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Firstly Happy Women’s Day to all our female readers!

This women’s day we thought of writing on how women fare, are represented in procurement or, supply chain functions. So here we go..

Marissa Mayer, President and CEO of Yahoo!, Indra Nooyi, Chairman and CEO of PepsiCo, Irene Rosenfeld, Chairman and CEO of Kraft and the list goes on… but not too far.

Women in Procurement

A survey carried out by Catalyst showed that nos. of executive officer positions held by women in Fortune 500 companies’ stands at 14.6% in 2013, only a marginal increase from 2012 (14.3%). Women’s representation in Fortune 500 leadership positions has stagnated in recent years.

Most of the executive positions held by the women are in Finance, HR, and Marketing. Procurement or Supply Chain has predominantly been considered as a man’s playground. It was no surprise when SCM World did a manual count of top supply chain executives in Fortune 500 companies and found only 22 women among 320 businesses had a true supply chain function. The percentage of female supply chain leaders represented in this sample, 6.9%, is well below the share of women entering the field from university, which is approximately 35%.

Kevin O’Marah, chief content officer at SCM World, said: “Women in supply chain are too few, and their path to the top is at least partially blocked. Yet it seems we all believe they bring something to the party that will make it better. The time to break this problem down is now.”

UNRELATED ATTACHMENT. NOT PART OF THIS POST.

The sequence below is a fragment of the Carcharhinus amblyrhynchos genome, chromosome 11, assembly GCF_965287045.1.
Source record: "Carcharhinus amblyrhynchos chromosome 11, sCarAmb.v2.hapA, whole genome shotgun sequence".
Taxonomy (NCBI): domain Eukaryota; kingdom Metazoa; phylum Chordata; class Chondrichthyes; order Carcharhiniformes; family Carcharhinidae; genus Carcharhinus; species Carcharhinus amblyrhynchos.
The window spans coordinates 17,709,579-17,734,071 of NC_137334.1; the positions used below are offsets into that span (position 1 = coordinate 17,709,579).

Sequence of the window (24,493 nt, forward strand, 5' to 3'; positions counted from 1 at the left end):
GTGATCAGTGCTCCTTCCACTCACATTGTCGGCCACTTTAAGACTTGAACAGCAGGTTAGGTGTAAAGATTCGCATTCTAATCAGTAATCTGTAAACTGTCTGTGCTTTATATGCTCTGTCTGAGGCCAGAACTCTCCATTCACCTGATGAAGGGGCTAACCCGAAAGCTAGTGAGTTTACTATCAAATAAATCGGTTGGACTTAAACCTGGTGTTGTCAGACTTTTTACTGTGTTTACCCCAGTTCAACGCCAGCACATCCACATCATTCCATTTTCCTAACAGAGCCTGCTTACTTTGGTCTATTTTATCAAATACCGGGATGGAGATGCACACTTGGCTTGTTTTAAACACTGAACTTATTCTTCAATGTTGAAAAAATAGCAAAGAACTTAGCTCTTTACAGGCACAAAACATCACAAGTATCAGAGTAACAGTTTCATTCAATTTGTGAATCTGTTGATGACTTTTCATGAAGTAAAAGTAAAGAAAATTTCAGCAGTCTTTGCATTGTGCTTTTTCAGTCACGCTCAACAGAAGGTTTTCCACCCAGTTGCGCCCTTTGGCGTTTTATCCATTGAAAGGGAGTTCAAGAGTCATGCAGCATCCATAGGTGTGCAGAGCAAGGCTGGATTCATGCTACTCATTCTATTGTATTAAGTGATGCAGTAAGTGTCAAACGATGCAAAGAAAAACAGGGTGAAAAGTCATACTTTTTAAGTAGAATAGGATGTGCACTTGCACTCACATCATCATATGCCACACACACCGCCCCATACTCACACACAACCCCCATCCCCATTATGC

SCM World also conducted a poll of 150 global supply chain practitioners that showed 96 per cent of women and 74 per cent of men believed that natural skills of women – including emotional intelligence, self awareness, empathy, humility and steadfastness – were “advantageous for supply chain management”.

A second poll of 56 universities around the world showed on average 37 per cent of students on supply chain courses were female, three quarters of universities reported an increase in enrollment by women over the past five years, and 71 per cent expected enrollment to increase further over the next five years.

If the nos. of women enrolling for supply chain courses is on increase, if the natural skills of women are what procurement demands then why does the function have such less women leaders?

Tell us what your views are.

 

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